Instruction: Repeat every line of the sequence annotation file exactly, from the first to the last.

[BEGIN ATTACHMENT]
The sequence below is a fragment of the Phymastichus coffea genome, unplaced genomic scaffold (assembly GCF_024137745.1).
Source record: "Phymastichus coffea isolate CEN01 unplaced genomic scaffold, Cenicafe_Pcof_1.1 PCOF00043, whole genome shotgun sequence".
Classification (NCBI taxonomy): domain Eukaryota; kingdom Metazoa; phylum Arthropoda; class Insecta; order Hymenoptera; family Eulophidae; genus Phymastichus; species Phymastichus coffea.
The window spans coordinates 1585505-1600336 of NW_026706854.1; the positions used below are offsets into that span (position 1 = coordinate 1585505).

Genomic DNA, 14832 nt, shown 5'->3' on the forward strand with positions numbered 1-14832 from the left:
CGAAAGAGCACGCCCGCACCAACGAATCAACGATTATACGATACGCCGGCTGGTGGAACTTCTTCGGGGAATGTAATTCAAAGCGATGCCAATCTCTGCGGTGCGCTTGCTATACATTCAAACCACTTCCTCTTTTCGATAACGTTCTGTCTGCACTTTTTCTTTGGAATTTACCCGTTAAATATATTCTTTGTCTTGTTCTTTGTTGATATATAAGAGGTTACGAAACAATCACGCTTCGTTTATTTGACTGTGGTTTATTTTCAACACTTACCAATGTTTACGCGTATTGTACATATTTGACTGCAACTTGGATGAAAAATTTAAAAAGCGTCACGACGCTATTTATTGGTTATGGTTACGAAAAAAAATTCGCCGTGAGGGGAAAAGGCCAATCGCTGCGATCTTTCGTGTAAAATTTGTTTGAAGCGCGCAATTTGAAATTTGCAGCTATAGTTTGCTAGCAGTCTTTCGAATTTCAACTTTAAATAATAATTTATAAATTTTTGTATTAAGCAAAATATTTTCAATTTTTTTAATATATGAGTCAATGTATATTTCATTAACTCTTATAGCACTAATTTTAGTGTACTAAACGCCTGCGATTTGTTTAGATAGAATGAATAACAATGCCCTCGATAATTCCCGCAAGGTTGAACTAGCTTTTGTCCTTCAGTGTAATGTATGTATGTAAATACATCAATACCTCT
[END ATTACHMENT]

The sequence below is a fragment of the Phymastichus coffea genome, unplaced genomic scaffold (assembly GCF_024137745.1).
Source record: "Phymastichus coffea isolate CEN01 unplaced genomic scaffold, Cenicafe_Pcof_1.1 PCOF00043, whole genome shotgun sequence".
Classification (NCBI taxonomy): domain Eukaryota; kingdom Metazoa; phylum Arthropoda; class Insecta; order Hymenoptera; family Eulophidae; genus Phymastichus; species Phymastichus coffea.
The window spans coordinates 1585505-1600336 of NW_026706854.1; the positions used below are offsets into that span (position 1 = coordinate 1585505).

Genomic DNA, 14832 nt, shown 5'->3' on the forward strand with positions numbered 1-14832 from the left:
CGAAAGAGCACGCCCGCACCAACGAATCAACGATTATACGATACGCCGGCTGGTGGAACTTCTTCGGGGAATGTAATTCAAAGCGATGCCAATCTCTGCGGTGCGCTTGCTATACATTCAAACCACTTCCTCTTTTCGATAACGTTCTGTCTGCACTTTTTCTTTGGAATTTACCCGTTAAATATATTCTTTGTCTTGTTCTTTGTTGATATATAAGAGGTTACGAAACAATCACGCTTCGTTTATTTGACTGTGGTTTATTTTCAACACTTACCAATGTTTACGCGTATTGTACATATTTGACTGCAACTTGGATGAAAAATTTAAAAAGCGTCACGACGCTATTTATTGGTTATGGTTACGAAAAAAAATTCGCCGTGAGGGGAAAAGGCCAATCGCTGCGATCTTTCGTGTAAAATTTGTTTGAAGCGCGCAATTTGAAATTTGCAGCTATAGTTTGCTAGCAGTCTTTCGAATTTCAACTTTAAATAATAATTTATAAATTTTTGTATTAAGCAAAATATTTTCAATTTTTTTAATATATGAGTCAATGTATATTTCATTAACTCTTATAGCACTAATTTTAGTGTACTAAACGCCTGCGATTTGTTTAGATAGAATGAATAACAATGCCCTCGATAATTCCCGCAAGGTTGAACTAGCTTTTGTCCTTCAGTGTAATGTATGTATGTAAATACATCAATACCTCT